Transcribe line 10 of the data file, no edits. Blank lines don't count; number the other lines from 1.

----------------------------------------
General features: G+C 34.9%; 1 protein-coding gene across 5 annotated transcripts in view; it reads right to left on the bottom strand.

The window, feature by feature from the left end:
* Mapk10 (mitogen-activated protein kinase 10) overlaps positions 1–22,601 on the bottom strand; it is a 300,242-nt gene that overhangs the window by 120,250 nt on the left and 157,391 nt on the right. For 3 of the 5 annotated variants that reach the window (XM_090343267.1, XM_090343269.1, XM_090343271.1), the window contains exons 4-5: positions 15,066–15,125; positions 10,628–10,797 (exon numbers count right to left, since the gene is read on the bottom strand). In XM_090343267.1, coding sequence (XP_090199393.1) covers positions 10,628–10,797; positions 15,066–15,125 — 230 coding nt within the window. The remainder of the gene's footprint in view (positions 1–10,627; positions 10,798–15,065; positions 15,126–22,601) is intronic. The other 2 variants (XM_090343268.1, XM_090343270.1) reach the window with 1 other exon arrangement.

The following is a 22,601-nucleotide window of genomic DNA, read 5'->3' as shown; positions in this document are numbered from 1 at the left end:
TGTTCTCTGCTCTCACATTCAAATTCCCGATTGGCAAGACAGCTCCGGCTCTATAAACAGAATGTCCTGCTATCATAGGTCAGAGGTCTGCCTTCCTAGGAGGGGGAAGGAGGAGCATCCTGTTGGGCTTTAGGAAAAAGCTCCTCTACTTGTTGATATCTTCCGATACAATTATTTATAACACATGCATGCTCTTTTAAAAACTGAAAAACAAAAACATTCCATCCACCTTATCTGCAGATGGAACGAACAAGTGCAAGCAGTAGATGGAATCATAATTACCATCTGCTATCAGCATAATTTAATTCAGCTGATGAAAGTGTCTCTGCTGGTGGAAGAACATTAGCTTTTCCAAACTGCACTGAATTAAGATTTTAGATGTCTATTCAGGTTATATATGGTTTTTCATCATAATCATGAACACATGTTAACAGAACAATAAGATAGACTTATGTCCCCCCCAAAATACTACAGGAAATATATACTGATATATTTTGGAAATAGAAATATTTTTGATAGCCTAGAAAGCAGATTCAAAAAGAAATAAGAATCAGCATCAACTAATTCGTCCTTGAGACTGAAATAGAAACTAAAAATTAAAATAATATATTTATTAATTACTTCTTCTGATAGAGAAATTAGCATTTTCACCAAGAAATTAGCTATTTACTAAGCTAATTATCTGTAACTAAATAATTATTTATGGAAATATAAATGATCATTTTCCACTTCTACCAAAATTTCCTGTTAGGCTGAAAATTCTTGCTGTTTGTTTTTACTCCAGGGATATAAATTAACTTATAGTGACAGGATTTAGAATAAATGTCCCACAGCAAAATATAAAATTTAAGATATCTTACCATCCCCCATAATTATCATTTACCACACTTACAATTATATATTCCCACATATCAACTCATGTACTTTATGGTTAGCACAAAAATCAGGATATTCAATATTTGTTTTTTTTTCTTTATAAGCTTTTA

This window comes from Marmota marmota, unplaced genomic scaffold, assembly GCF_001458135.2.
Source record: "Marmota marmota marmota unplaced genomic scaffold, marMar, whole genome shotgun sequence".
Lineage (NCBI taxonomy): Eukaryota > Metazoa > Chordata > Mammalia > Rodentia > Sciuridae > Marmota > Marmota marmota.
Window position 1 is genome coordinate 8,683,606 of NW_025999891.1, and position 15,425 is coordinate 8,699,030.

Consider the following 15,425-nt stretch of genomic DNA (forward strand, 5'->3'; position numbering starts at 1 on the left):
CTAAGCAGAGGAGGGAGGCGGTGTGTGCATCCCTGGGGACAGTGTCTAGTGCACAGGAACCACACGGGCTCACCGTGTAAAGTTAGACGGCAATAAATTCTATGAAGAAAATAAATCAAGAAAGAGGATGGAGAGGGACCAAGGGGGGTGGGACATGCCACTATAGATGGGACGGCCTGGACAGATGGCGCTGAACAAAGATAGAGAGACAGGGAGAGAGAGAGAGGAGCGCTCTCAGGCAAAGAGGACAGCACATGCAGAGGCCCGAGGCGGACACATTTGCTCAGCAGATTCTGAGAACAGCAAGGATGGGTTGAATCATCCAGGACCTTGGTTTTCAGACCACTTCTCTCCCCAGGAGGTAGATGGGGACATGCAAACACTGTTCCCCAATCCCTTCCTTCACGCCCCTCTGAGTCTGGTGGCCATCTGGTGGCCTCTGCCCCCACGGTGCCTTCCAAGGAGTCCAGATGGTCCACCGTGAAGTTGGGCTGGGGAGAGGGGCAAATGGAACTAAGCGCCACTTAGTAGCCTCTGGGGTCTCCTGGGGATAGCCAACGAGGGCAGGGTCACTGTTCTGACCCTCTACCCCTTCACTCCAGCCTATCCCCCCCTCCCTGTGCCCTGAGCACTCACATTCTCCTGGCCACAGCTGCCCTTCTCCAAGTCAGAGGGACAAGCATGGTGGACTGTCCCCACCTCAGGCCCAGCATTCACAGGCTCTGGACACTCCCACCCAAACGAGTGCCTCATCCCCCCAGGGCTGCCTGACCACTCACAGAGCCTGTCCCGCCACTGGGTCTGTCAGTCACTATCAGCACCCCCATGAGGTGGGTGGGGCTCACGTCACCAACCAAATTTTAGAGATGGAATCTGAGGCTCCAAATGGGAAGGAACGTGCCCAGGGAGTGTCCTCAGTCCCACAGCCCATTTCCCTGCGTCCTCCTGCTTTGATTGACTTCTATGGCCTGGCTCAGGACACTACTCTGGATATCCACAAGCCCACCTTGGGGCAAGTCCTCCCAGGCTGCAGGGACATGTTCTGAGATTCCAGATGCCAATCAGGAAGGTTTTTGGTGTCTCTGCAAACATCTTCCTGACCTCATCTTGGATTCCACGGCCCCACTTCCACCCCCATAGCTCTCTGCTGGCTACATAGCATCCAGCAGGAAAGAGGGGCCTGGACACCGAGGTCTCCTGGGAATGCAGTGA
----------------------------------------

Consider the following 15,425-nt stretch of genomic DNA (forward strand, 5'->3'; position numbering starts at 1 on the left):